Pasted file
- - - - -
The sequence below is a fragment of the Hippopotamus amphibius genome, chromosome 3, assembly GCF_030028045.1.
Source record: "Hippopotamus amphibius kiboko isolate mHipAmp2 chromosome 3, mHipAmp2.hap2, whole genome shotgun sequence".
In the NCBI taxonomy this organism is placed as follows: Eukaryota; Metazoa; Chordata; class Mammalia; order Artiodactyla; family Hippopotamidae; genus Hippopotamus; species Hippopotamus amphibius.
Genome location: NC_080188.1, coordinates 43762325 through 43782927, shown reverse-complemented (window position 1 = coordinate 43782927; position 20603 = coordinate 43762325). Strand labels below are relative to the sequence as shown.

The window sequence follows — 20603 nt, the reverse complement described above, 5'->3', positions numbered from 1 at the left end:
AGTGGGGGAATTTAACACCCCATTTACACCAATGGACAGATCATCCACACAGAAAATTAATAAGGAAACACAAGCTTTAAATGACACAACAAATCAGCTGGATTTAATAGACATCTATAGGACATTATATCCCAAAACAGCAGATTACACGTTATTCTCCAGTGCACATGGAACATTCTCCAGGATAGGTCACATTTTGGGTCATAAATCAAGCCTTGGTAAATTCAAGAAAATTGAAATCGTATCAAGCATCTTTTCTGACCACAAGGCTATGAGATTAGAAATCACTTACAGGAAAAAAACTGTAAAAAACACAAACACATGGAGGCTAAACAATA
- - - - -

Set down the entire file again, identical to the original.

The sequence below is a fragment of the Hippopotamus amphibius genome, chromosome 3, assembly GCF_030028045.1.
Source record: "Hippopotamus amphibius kiboko isolate mHipAmp2 chromosome 3, mHipAmp2.hap2, whole genome shotgun sequence".
In the NCBI taxonomy this organism is placed as follows: Eukaryota; Metazoa; Chordata; class Mammalia; order Artiodactyla; family Hippopotamidae; genus Hippopotamus; species Hippopotamus amphibius.
Genome location: NC_080188.1, coordinates 43762325 through 43782927, shown reverse-complemented (window position 1 = coordinate 43782927; position 20603 = coordinate 43762325). Strand labels below are relative to the sequence as shown.

The window sequence follows — 20603 nt, the reverse complement described above, 5'->3', positions numbered from 1 at the left end:
AGTGGGGGAATTTAACACCCCATTTACACCAATGGACAGATCATCCACACAGAAAATTAATAAGGAAACACAAGCTTTAAATGACACAACAAATCAGCTGGATTTAATAGACATCTATAGGACATTATATCCCAAAACAGCAGATTACACGTTATTCTCCAGTGCACATGGAACATTCTCCAGGATAGGTCACATTTTGGGTCATAAATCAAGCCTTGGTAAATTCAAGAAAATTGAAATCGTATCAAGCATCTTTTCTGACCACAAGGCTATGAGATTAGAAATCACTTACAGGAAAAAAACTGTAAAAAACACAAACACATGGAGGCTAAACAATA